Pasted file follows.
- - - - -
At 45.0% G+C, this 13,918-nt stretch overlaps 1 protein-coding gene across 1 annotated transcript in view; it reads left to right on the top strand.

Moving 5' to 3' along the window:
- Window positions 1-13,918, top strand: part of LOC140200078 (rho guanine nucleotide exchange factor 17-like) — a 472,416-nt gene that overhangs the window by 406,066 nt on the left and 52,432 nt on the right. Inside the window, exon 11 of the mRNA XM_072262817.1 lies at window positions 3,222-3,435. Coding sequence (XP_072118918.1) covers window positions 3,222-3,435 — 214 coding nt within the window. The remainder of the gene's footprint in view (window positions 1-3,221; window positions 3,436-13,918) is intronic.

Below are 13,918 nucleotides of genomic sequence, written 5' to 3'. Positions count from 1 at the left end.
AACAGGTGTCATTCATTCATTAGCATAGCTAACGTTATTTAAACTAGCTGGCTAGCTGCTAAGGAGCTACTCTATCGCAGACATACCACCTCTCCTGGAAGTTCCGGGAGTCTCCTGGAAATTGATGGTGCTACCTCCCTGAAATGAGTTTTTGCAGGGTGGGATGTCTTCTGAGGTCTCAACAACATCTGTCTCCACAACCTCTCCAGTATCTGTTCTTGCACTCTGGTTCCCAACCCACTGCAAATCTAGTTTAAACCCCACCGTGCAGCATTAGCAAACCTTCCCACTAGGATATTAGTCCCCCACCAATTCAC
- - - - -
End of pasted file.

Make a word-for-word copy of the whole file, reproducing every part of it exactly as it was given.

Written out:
At 45.0% G+C, this 13,918-nt stretch overlaps 1 protein-coding gene across 1 annotated transcript in view; it reads left to right on the top strand.

Moving 5' to 3' along the window:
- Window positions 1-13,918, top strand: part of LOC140200078 (rho guanine nucleotide exchange factor 17-like) — a 472,416-nt gene that overhangs the window by 406,066 nt on the left and 52,432 nt on the right. Inside the window, exon 11 of the mRNA XM_072262817.1 lies at window positions 3,222-3,435. Coding sequence (XP_072118918.1) covers window positions 3,222-3,435 — 214 coding nt within the window. The remainder of the gene's footprint in view (window positions 1-3,221; window positions 3,436-13,918) is intronic.

Below are 13,918 nucleotides of genomic sequence, written 5' to 3'. Positions count from 1 at the left end.
AACAGGTGTCATTCATTCATTAGCATAGCTAACGTTATTTAAACTAGCTGGCTAGCTGCTAAGGAGCTACTCTATCGCAGACATACCACCTCTCCTGGAAGTTCCGGGAGTCTCCTGGAAATTGATGGTGCTACCTCCCTGAAATGAGTTTTTGCAGGGTGGGATGTCTTCTGAGGTCTCAACAACATCTGTCTCCACAACCTCTCCAGTATCTGTTCTTGCACTCTGGTTCCCAACCCACTGCAAATCTAGTTTAAACCCCACCGTGCAGCATTAGCAAACCTTCCCACTAGGATATTAGTCCCCCACCAATTCAC